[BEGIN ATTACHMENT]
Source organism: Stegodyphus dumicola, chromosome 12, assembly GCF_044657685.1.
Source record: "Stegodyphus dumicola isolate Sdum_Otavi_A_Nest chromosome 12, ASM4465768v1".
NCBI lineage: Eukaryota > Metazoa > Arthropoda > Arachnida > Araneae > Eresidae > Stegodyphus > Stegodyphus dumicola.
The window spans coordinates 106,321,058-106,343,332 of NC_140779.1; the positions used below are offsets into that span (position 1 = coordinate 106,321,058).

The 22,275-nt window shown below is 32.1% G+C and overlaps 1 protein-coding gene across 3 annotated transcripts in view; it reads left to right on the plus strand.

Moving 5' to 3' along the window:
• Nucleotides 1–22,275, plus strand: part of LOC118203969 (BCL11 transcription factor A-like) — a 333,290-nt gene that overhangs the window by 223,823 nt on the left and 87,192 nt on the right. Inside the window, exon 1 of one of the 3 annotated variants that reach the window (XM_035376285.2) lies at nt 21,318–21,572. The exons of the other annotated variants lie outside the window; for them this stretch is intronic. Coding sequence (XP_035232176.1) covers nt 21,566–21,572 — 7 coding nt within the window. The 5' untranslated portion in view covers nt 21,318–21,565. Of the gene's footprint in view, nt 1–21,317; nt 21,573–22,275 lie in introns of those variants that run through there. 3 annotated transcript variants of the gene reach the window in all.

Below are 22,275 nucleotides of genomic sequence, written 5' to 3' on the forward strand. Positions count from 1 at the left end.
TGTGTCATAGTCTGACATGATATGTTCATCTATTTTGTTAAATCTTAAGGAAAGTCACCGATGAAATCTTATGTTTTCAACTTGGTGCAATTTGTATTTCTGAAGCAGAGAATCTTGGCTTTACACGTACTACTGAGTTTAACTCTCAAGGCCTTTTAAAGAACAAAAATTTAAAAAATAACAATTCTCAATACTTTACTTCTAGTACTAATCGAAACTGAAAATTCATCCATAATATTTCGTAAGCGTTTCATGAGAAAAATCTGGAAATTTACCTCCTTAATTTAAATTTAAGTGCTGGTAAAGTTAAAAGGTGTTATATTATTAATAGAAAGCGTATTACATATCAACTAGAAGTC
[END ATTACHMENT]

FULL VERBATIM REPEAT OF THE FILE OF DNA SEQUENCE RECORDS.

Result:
Source organism: Stegodyphus dumicola, chromosome 12, assembly GCF_044657685.1.
Source record: "Stegodyphus dumicola isolate Sdum_Otavi_A_Nest chromosome 12, ASM4465768v1".
NCBI lineage: Eukaryota > Metazoa > Arthropoda > Arachnida > Araneae > Eresidae > Stegodyphus > Stegodyphus dumicola.
The window spans coordinates 106,321,058-106,343,332 of NC_140779.1; the positions used below are offsets into that span (position 1 = coordinate 106,321,058).

The 22,275-nt window shown below is 32.1% G+C and overlaps 1 protein-coding gene across 3 annotated transcripts in view; it reads left to right on the plus strand.

Moving 5' to 3' along the window:
• Nucleotides 1–22,275, plus strand: part of LOC118203969 (BCL11 transcription factor A-like) — a 333,290-nt gene that overhangs the window by 223,823 nt on the left and 87,192 nt on the right. Inside the window, exon 1 of one of the 3 annotated variants that reach the window (XM_035376285.2) lies at nt 21,318–21,572. The exons of the other annotated variants lie outside the window; for them this stretch is intronic. Coding sequence (XP_035232176.1) covers nt 21,566–21,572 — 7 coding nt within the window. The 5' untranslated portion in view covers nt 21,318–21,565. Of the gene's footprint in view, nt 1–21,317; nt 21,573–22,275 lie in introns of those variants that run through there. 3 annotated transcript variants of the gene reach the window in all.

Below are 22,275 nucleotides of genomic sequence, written 5' to 3' on the forward strand. Positions count from 1 at the left end.
TGTGTCATAGTCTGACATGATATGTTCATCTATTTTGTTAAATCTTAAGGAAAGTCACCGATGAAATCTTATGTTTTCAACTTGGTGCAATTTGTATTTCTGAAGCAGAGAATCTTGGCTTTACACGTACTACTGAGTTTAACTCTCAAGGCCTTTTAAAGAACAAAAATTTAAAAAATAACAATTCTCAATACTTTACTTCTAGTACTAATCGAAACTGAAAATTCATCCATAATATTTCGTAAGCGTTTCATGAGAAAAATCTGGAAATTTACCTCCTTAATTTAAATTTAAGTGCTGGTAAAGTTAAAAGGTGTTATATTATTAATAGAAAGCGTATTACATATCAACTAGAAGTC